Since 2014, VisionQuest’s Senior Scientist Vinayak Joshi (PhD) has been working with leading researchers in tropical medicine to develop inexpensive, easy-to-use artificial intelligence based software and portable cameras capable of detecting the retinal abnormalities that indicate cerebral malaria. Cerebral malaria kills hundreds of thousands of children every year in sub-Saharan Africa. Many more die because traditional clinical diagnoses do not reveal other underlying causes of disease. However, the system developed by Dr. Joshi and colleagues provides any health-care provider with immediate feedback, enabling accurate diagnosis and correct treatment.
VisionQuest had something marvelous to offer doctors. When Vinayak approached me with an idea for developing a camera with an algorithm that could analyze pictures and determine whether [a child had] malarial retinopathy or not, I was very skeptical. Sometimes it’s nice to be proven wrong.Dr. Susan Lewallen
A Picture Begins to Emerge
Beginning in the 1980s, Dr. Taylor studied cerebral malaria in the children she treated, always trying to improve their chances of survival. She explored the shortcomings of the clinical diagnosis and sought to understand why children who met the WHO criteria and were treated appropriately were still dying.
Dr. Lewallen began visiting Dr. Taylor’s patients, and by the end of the malaria season, her data showed that children with unusual retinal features were dying more often than ones with normal retinas. As they began to publish their findings on malarial retinopathy, doctors like Professor Simon Harding directed resources and expertise toward solving the problem. A picture began to emerge: malarial retinopathy was a compelling indicator of cerebral malaria, malaria parasites in the blood vessels of the brain.
Other researchers have since confirmed the unique association between malarial retinopathy and cerebral malaria: comatose, malarial children with malarial retinopathy have cerebral malaria; comatose, malarial children without malarial retinopathy do not have cerebral malaria and thus can be investigated further for other non-malarial illnesses and treated accordingly.
Overcoming Barriers to Treatment
For the past several years Dr. Joshi has been working with Dr. Taylor, Dr. Lewallen, and others to develop new tools that overcome barriers to treatment. They are testing cameras and AI techniques that can be used by anyone, anywhere: doctors, nurses, and community health-care workers in the hospital and in the field. The portable cameras and smartphone- or cloud-based software use algorithms engineered by Dr. Joshi to detect the biomarkers of malarial retinopathy—hemorrhage, whitening, and vessel discoloration—and to provide results in real time. In other words, a health-care worker who travels to a rural clinic with the camera and software in their backpack can take retinal photographs, process the images, and receive the results of the analysis all in a few moments.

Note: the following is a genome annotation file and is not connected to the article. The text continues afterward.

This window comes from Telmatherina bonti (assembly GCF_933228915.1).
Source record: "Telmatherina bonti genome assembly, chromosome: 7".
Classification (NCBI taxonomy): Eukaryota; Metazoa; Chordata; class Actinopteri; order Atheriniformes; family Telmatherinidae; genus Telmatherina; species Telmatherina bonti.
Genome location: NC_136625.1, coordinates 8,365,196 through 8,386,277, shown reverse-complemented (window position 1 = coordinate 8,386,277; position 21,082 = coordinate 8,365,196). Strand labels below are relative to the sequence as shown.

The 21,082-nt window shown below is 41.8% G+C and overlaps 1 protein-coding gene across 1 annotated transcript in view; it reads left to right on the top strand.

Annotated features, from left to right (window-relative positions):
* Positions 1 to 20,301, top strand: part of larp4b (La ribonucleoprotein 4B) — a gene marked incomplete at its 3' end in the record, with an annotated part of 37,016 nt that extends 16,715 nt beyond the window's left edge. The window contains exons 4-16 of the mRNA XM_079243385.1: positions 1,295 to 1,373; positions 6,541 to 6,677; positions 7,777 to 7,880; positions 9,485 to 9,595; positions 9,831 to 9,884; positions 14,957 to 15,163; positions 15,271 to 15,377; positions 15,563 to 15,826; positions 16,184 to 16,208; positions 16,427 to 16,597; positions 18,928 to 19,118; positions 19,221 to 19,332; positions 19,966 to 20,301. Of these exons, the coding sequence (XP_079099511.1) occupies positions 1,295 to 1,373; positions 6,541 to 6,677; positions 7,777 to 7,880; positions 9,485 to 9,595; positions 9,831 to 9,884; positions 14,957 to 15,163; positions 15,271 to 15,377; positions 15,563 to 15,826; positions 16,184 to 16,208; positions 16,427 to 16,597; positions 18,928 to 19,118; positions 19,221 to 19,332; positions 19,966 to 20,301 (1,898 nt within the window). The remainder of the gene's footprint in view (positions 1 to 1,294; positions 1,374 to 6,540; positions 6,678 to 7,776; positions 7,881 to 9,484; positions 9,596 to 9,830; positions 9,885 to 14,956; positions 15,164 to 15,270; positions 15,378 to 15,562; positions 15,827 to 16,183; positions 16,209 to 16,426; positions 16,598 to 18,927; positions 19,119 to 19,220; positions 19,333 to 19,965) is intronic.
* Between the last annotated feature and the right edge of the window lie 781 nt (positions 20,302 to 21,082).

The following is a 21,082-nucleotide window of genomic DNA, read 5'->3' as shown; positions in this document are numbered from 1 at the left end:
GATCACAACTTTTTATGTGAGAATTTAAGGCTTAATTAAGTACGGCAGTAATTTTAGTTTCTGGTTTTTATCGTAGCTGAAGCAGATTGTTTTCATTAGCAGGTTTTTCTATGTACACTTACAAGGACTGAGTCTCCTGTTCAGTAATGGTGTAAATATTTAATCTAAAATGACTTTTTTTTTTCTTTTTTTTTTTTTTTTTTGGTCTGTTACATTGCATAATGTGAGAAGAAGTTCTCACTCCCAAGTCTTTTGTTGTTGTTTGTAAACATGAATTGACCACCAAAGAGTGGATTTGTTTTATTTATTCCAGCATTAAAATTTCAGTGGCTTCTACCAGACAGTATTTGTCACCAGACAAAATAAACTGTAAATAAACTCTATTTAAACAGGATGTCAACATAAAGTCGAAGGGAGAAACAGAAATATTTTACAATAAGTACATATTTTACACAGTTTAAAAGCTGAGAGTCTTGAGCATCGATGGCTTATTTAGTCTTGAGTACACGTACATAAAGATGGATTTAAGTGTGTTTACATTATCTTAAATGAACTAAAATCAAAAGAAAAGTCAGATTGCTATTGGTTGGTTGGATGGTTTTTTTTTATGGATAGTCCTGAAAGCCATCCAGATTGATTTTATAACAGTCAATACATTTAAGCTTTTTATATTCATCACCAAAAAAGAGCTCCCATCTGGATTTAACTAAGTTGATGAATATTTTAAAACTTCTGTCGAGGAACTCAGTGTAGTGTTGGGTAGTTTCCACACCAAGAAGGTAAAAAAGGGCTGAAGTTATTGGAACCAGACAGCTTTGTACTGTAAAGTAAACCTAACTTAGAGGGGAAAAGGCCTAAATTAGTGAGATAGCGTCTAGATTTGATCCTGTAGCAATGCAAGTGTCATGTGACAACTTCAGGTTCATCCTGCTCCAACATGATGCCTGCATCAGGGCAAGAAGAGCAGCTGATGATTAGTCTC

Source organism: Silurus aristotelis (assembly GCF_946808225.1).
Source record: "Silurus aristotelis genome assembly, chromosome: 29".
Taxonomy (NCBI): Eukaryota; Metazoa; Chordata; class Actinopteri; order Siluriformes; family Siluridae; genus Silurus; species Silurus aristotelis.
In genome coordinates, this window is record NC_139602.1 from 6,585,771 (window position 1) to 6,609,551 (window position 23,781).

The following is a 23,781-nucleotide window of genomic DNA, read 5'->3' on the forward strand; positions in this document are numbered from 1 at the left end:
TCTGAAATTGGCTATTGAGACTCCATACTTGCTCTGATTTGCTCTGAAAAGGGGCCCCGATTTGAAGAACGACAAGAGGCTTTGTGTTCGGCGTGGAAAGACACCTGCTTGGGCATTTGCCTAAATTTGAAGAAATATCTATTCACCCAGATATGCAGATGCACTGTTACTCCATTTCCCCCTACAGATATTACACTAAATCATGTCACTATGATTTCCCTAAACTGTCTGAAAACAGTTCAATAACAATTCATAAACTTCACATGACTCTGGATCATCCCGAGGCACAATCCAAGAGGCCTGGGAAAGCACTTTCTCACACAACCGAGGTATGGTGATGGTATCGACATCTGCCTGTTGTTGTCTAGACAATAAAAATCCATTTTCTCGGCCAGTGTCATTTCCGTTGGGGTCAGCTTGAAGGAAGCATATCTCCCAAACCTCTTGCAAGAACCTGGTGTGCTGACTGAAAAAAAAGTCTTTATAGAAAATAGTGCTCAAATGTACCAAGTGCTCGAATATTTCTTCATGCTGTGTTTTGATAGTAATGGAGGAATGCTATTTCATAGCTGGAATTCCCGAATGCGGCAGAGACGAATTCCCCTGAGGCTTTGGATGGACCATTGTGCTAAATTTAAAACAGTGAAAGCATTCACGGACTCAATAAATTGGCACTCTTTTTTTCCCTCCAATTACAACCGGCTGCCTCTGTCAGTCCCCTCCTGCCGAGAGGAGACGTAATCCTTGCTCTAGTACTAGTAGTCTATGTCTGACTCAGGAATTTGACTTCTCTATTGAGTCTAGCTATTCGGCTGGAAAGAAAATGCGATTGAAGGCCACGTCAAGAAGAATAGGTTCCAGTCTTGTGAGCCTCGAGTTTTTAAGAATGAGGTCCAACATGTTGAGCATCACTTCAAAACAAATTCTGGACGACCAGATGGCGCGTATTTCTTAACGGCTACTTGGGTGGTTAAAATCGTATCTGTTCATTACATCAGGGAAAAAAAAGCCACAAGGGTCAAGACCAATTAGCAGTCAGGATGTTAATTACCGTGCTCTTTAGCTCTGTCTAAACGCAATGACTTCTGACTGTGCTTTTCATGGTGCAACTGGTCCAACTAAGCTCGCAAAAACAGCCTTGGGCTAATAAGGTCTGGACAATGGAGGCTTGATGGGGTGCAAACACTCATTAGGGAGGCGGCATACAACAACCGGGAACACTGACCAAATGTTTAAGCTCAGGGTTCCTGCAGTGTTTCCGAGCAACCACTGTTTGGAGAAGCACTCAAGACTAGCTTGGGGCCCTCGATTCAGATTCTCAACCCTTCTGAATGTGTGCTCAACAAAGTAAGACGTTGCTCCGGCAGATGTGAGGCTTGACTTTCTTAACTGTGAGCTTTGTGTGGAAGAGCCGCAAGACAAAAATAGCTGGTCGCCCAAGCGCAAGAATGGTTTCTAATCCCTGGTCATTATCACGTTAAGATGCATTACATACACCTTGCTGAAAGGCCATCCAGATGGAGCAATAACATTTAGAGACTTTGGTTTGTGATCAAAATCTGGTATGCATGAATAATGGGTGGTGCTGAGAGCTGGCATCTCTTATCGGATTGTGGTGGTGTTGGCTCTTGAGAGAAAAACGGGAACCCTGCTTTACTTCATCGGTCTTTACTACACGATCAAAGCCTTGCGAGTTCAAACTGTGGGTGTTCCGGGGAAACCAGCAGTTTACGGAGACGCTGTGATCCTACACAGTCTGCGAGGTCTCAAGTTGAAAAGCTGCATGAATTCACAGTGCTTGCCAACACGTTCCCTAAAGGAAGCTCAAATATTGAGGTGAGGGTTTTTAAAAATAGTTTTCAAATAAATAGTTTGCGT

“When things are like that,” says Dr. Moira Gandiwa, an ophthalmologist in Malawi, “patients are more willing to accept treatment. If it means they can go to a district hospital, for example, be seen quickly, [have] pictures taken, a diagnosis made immediately—they’ll be more willing to come back for another checkup. For most of our patients, when there’s good news, they spread the good news.”
Our collaboration could be characterized in a number of ways: it is a unique application of artificial intelligence and personalized medicine in the developing world; it is a project that aims to support, not supplant, the Malawian health-care system by putting powerful diagnostic tools into the hands of local caregivers; it is an effort to bring inexpensive, portable, easy-to-use technology into remote and underserved communities; and above all, it is an attempt to save children’s lives.
The Road Ahead
With funding from the US National Institute of Allergy and Infectious Diseases and support from the Malawi Ministry of Health, Dr. Joshi has been working with Taylor and other doctors in Malawi to demonstrate the effectiveness of our system, make improvements, and prepare for distribution. We plan to add previously developed tools to the new system—such as an automatic detector of diabetic retinopathy—to increase its usefulness and cost-effectiveness, and we are approaching organizations that would be able to assist us in reaching the populations most in need of this singular technology.
The first time Dr. Joshi developed software for malarial retinopathy diagnosis, it was just another piece of code. The real work began when he visited a malaria clinic in Malawi. He realized that he would need to think about developing tools that would be affordable and accessible to the patients who need them. The work has been challenging, both technically and personally, as well as incredibly rewarding. “We’ve taken the first steps toward solving an important problem,” says Dr. Joshi, “and we’re ready to put this technology into the hands of the people who need it most.”